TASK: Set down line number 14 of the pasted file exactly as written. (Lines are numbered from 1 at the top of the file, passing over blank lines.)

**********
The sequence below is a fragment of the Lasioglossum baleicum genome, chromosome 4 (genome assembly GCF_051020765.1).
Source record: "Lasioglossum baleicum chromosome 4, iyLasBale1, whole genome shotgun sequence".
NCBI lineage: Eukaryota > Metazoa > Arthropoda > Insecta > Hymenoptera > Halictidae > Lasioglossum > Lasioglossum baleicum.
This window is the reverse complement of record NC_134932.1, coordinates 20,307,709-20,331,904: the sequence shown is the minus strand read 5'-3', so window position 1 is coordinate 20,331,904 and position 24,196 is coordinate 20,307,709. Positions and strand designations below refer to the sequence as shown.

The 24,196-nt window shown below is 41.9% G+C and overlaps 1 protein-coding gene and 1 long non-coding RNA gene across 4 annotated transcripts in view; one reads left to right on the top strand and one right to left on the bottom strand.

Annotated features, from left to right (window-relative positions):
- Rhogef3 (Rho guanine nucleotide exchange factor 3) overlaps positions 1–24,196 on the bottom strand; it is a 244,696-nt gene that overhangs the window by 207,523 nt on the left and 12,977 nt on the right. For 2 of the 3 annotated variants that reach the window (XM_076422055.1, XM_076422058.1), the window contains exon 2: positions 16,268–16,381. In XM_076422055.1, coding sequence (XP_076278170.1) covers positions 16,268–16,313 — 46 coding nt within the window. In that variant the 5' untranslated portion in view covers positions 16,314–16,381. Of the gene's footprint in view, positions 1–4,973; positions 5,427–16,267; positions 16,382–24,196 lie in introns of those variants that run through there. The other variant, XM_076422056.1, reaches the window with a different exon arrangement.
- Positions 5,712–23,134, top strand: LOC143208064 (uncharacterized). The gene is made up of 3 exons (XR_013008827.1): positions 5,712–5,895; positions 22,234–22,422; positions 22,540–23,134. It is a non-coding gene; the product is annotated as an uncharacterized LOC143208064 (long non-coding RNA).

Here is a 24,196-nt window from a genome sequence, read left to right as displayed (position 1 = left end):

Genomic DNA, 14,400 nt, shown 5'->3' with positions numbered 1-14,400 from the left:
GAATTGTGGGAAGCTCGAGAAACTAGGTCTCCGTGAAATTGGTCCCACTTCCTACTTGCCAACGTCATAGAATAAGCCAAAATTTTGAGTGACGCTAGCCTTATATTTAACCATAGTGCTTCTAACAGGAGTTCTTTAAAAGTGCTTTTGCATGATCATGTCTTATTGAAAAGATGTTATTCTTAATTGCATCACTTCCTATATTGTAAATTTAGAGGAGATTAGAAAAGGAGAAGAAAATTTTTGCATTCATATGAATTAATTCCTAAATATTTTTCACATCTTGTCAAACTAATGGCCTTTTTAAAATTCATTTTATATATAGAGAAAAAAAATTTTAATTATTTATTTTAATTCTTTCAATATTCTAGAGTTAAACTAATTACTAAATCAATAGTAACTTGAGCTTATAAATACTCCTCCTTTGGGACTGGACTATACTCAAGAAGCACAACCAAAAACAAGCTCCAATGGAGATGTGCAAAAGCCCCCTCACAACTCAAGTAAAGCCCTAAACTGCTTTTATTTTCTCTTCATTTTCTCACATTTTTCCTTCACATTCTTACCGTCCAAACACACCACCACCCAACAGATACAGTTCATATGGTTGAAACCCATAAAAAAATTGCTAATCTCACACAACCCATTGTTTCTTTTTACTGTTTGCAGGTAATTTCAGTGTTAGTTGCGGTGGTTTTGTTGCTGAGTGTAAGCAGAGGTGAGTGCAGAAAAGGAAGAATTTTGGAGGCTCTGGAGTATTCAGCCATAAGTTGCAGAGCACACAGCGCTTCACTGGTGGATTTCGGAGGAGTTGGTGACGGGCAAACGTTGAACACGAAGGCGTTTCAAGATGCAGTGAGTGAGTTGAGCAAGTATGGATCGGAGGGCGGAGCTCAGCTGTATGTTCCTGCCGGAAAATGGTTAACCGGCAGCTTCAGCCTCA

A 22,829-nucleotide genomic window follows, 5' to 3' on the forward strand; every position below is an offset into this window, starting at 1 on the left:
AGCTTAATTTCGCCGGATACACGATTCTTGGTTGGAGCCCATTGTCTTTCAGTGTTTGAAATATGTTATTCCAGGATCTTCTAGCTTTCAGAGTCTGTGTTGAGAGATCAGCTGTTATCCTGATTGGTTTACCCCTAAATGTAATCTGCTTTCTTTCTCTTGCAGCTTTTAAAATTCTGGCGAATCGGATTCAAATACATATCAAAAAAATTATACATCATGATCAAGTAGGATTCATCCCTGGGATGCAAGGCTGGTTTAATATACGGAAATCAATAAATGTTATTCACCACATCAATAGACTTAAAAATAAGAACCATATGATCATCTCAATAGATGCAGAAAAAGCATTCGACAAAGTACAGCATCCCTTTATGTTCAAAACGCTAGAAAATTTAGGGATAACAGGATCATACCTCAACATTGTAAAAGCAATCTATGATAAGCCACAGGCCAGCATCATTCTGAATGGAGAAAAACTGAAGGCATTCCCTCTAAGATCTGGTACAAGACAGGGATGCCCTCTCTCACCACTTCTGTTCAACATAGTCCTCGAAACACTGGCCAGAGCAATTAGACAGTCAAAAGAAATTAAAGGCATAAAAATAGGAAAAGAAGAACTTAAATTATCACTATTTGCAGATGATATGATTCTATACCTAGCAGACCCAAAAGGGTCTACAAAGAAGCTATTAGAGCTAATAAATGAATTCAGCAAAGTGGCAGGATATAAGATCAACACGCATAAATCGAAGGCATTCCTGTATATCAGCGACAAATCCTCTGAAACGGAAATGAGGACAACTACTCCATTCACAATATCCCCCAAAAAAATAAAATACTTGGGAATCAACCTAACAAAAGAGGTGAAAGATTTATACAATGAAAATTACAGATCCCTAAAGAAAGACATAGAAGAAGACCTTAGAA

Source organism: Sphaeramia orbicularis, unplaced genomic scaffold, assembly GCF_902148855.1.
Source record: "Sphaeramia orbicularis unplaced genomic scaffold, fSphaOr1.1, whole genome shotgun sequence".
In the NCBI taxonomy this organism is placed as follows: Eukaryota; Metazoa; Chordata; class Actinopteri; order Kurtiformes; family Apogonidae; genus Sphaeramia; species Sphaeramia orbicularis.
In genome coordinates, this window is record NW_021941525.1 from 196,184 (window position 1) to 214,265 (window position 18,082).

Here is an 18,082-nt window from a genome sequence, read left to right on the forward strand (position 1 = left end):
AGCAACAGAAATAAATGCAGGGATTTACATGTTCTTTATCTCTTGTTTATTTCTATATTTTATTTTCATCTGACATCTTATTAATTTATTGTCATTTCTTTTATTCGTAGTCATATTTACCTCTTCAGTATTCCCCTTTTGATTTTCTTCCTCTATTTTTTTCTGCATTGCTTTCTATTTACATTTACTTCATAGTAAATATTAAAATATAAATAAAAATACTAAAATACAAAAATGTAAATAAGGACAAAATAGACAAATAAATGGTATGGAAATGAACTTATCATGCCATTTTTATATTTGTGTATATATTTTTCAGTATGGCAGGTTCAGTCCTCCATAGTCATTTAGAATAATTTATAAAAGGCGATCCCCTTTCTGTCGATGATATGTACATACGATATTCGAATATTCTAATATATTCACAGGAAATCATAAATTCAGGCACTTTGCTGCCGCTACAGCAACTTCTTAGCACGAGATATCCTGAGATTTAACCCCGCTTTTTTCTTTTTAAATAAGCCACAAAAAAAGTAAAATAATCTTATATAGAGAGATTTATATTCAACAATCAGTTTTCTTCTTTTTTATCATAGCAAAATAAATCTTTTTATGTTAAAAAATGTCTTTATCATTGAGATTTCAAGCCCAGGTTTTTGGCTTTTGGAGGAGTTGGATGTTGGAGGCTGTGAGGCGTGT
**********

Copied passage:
Source organism: Sphaeramia orbicularis, unplaced genomic scaffold, assembly GCF_902148855.1.